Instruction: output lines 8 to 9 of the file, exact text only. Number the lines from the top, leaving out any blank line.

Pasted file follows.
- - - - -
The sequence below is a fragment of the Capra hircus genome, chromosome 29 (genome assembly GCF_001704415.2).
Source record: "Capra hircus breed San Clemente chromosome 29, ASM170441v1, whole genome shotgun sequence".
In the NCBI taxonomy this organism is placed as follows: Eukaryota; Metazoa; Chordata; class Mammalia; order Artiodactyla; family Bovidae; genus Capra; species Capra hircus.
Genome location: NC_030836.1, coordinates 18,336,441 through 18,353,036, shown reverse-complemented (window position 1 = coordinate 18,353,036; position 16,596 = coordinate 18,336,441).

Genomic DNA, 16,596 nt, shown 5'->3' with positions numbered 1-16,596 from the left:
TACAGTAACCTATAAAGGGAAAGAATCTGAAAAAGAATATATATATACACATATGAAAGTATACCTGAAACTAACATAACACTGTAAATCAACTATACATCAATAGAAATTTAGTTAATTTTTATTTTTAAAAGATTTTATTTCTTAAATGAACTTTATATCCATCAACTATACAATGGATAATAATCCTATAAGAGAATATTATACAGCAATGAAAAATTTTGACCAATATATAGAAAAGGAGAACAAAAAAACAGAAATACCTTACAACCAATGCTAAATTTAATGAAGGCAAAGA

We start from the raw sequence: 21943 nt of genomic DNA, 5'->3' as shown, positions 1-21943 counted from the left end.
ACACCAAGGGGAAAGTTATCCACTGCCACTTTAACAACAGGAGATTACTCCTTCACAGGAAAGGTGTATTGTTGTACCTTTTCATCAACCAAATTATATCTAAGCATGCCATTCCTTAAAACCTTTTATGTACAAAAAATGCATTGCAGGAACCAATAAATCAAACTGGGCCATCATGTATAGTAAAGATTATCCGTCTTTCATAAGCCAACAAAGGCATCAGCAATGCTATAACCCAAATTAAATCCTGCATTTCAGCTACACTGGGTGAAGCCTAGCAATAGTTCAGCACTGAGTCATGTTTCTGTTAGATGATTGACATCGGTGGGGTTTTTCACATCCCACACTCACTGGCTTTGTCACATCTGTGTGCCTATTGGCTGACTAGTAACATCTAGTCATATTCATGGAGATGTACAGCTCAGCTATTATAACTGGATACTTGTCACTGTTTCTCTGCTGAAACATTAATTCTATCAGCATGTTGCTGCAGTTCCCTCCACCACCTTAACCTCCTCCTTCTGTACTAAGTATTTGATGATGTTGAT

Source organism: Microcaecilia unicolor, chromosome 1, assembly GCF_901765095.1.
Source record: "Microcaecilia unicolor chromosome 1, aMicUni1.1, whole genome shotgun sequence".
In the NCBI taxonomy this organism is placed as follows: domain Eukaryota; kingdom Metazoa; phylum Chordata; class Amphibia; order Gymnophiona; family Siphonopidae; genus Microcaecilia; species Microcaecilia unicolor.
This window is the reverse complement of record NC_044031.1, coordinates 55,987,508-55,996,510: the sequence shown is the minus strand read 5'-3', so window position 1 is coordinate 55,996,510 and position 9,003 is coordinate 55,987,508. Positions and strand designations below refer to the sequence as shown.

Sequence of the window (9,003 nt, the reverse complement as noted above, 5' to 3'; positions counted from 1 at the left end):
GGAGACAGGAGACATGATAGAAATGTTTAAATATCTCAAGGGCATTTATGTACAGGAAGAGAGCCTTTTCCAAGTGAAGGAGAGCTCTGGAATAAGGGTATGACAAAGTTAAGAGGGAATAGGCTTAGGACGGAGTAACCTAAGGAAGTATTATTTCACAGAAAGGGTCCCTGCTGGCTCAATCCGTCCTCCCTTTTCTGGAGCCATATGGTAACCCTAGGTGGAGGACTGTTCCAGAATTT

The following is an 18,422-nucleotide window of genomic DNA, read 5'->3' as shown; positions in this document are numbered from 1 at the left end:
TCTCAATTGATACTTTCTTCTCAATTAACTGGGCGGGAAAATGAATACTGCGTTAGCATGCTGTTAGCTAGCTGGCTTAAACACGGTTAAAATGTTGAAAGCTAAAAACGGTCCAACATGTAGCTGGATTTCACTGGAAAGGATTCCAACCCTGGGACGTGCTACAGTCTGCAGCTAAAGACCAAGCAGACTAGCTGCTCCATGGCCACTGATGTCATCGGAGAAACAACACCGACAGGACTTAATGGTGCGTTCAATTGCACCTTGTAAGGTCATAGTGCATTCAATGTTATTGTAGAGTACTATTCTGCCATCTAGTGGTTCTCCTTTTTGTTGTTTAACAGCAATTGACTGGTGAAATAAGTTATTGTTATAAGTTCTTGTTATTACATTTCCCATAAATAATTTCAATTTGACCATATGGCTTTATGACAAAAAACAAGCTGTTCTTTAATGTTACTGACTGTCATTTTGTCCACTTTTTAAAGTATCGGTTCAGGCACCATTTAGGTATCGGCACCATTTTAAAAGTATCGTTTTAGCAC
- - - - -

ACACCAAGGGGAAAGTTATCCACTGCCACTTTAACAACAGGAGATTACTCCTTCACAGGAAAGGTGTATTGTTGTACCTTTTCATCAACCAAATTATATCTAAGCATGCCATTCCTTAAAACCTTTTATGTACAAAAAATGCATTGCAGGAACCAATAAATCAAACTGGGCCATCATGTATAGTAAAGATTATCCGTCTTTCATAAGCCAACAAAGGCATCAGCAATGCTATAACCCAAATTAAATCCTGCATTTCAGCTACACTGGGTGAAGCCTAGCAATAGTTCAGCACTGAGTCATGTTTCTGTTAGATGATTGACATCGGTGGGGTTTTTCACATCCCACACTCACTGGCTTTGTCACATCTGTGTGCCTATTGGCTGACTAGTAACATCTAGTCATATTCATGGAGATGTACAGCTCAGCTATTATAACTGGATACTTGTCACTGTTTCTCTGCTGAAACATTAATTCTATCAGCATGTTGCTGCAGTTCCCTCCACCACCTTAACCTCCTCCTTCTGTACTAAGTATTTGATGATGTTGAT

Source organism: Microcaecilia unicolor, chromosome 1, assembly GCF_901765095.1.